SAN FRANCISCO CHRONICLE
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A close look at the final results of last month's Palestinian election shows that the apparent landslide that gave Hamas 74 of the 132 seats in the Palestinian Legislative Council and only 45 to the once-dominant Fatah movement was, in the words of one analyst, "an optical illusion."
Under a new system introduced by the Fatah-dominated council last year, the election was divided into two parts. Sixty-six seats were elected according to national lists of candidates, with seats apportioned according to the percentage of votes received by each party. The remaining 66 were allocated among 16 different districts, where voters cast a separate ballot for individuals to represent each district.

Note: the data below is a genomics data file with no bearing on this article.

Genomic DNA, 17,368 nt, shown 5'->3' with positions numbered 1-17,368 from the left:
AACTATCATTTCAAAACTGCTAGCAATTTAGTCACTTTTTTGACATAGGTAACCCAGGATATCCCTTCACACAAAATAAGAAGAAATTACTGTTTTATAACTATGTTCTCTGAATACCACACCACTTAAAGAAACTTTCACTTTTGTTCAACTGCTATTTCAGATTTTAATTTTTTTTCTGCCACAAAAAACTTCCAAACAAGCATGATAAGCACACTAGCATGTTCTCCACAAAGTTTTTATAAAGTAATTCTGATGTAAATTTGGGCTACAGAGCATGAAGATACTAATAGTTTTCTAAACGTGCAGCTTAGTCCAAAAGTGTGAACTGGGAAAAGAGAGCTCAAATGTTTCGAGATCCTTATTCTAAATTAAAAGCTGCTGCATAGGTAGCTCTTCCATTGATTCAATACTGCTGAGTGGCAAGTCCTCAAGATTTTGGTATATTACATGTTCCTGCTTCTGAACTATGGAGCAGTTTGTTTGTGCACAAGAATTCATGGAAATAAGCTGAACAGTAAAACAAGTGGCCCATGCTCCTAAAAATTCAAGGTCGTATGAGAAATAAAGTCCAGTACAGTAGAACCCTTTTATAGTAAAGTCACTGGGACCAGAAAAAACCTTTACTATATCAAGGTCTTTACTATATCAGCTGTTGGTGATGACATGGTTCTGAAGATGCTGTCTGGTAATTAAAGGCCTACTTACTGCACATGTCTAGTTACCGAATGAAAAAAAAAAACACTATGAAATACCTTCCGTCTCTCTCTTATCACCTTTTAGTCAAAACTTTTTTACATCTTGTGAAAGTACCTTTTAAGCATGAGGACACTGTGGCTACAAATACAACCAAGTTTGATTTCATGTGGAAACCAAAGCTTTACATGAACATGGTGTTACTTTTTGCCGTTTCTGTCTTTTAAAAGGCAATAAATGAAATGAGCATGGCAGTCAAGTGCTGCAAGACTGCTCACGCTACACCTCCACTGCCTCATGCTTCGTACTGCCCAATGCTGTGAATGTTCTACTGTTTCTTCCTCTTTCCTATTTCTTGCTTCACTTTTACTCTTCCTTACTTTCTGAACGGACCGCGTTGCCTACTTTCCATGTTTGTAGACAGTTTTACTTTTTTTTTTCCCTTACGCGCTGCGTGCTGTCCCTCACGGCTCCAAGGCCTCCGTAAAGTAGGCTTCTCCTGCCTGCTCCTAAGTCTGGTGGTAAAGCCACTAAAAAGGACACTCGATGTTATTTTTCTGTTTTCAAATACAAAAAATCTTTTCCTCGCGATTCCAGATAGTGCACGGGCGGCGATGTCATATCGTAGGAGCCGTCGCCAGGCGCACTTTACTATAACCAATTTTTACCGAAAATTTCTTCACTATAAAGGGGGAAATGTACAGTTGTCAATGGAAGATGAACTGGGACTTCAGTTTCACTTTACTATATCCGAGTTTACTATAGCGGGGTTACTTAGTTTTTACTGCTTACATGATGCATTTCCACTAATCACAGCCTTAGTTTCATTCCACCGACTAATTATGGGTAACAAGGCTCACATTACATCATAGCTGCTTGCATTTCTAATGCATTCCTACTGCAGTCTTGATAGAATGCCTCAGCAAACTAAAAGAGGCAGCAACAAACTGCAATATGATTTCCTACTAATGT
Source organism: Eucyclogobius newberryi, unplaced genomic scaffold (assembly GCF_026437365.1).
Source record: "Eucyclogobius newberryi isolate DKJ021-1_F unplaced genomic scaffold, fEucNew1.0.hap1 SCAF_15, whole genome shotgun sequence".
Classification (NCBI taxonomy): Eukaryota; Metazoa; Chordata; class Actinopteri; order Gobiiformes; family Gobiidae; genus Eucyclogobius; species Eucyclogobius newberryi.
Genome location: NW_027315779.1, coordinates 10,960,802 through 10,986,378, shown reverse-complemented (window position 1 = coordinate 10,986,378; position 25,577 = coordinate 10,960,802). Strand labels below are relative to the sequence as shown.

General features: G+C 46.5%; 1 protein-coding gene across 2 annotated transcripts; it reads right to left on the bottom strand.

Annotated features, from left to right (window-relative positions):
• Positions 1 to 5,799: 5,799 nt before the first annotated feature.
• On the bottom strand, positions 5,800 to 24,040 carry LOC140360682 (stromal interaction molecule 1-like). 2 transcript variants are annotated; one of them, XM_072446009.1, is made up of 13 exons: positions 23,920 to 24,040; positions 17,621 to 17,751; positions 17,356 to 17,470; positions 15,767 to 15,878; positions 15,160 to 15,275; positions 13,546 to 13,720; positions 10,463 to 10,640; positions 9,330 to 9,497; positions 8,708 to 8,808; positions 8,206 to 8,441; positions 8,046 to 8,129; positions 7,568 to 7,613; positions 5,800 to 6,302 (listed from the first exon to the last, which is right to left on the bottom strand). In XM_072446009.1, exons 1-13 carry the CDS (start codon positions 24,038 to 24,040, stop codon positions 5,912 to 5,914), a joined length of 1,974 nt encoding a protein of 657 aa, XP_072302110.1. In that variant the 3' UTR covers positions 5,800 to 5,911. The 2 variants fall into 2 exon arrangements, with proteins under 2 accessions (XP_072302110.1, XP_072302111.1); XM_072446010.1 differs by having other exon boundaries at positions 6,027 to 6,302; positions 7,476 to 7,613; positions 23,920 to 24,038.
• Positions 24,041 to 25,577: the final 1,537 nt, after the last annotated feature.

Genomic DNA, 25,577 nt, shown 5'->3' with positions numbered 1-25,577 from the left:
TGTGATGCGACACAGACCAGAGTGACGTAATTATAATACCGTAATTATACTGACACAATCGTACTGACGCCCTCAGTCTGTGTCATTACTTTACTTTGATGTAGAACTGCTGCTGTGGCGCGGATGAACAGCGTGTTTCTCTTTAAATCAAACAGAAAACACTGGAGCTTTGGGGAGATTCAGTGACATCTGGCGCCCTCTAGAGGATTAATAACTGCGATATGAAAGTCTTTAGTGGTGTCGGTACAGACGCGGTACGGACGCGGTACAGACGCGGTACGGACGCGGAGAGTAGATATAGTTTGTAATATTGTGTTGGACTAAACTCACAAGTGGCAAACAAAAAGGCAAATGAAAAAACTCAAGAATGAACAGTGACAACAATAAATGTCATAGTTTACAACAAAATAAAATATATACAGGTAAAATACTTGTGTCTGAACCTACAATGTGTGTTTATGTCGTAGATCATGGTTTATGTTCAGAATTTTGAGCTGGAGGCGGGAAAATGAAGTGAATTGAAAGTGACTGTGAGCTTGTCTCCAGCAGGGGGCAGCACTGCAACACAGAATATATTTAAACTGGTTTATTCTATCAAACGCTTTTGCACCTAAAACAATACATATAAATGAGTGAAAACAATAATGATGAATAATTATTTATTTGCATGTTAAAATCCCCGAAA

In the vote for the national lists, Hamas received 44.45 percent of the vote while Fatah scored 41.43 percent. This gave Hamas 29 seats to Fatah's 28, with nine seats for smaller parties. If the entire election been conducted on this model, Fatah could have stayed in power by cobbling together a coalition with two or three of the small parties.
But in the district elections, Hamas swept the board even though it attracted only a minority of votes. By running only one candidate, while multiple Fatah candidates canceled each other out, Hamas won 45 district seats to Fatah's 17, with four independents. Yet Hamas candidates received only 36.45 percent of total votes while Fatah and other non-Hamas candidates won 63.54 percent.
"In reality, a clear majority of Palestinians voted against the Hamas," said Gershon Baskin, co-director of the Israel/Palestine Center for Research and Information. "What happened is that Hamas presented a unified list in each district, while Fatah and others had a multiplicity of candidates, which caused great divisions."